Second, it was foolish to believe (as Paul Wolfowitz and others on the right apparently did) that overthrowing Hussein would lead to the creation of a liberal democracy in Iraq that would, in turn, inspire democratic reforms throughout the Middle East. This view displayed an ignorance of (or, more likely, indifference toward) the competing ethnic and religious forces that prevailed in different regions of Iraq as well as a typically American optimism about the spontaneous capacity of all human beings in all times, places, and cultures for self-government. Rather than inspiring the formation of liberal democracies throughout the region, an Iraqi invasion could very well empower the very forces of radical Islam that the War on Terror rightly aimed to destroy.
I did not have a chance to watch Obama's speech just now, but I did read through this transcript. It's a tough speech. Pretty blunt. I wouldn't quite say a Hail Mary, because it isn't the fourth quarter, but let's just dispense with the football metaphors and call it a high-risk-seeking-high-reward gambit to ignite the peace process.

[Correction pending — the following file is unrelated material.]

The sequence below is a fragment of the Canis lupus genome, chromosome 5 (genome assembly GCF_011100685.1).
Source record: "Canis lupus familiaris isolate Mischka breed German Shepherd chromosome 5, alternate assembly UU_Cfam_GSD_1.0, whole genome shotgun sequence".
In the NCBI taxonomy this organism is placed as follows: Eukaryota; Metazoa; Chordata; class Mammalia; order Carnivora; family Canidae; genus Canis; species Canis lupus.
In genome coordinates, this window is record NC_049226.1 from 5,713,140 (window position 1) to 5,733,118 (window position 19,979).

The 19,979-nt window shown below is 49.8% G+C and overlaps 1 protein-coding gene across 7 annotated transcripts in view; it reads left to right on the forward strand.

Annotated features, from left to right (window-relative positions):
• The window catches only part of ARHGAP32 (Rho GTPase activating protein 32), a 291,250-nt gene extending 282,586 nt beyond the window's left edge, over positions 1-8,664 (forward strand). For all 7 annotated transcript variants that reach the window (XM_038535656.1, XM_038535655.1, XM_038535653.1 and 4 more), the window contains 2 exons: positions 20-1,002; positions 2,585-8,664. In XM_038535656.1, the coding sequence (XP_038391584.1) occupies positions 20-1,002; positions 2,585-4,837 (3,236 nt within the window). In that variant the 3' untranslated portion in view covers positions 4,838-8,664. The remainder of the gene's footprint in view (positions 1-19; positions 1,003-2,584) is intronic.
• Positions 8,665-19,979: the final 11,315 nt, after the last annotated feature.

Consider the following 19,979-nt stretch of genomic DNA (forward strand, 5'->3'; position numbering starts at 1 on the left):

This was the toughest graf aimed at the Israelis:
But the Palestinian people’s right to self-determination and justice must also be recognized. Put yourself in their shoes – look at the world through their eyes. It is not fair that a Palestinian child cannot grow up in a state of her own, and lives with the presence of a foreign army that controls the movements of her parents every single day. It is not just when settler violence against Palestinians goes unpunished. It is not right to prevent Palestinians from farming their lands; to restrict a student’s ability to move around the West Bank; or to displace Palestinian families from their home. Neither occupation nor expulsion is the answer. Just as Israelis built a state in their homeland, Palestinians have a right to be a free people in their own land.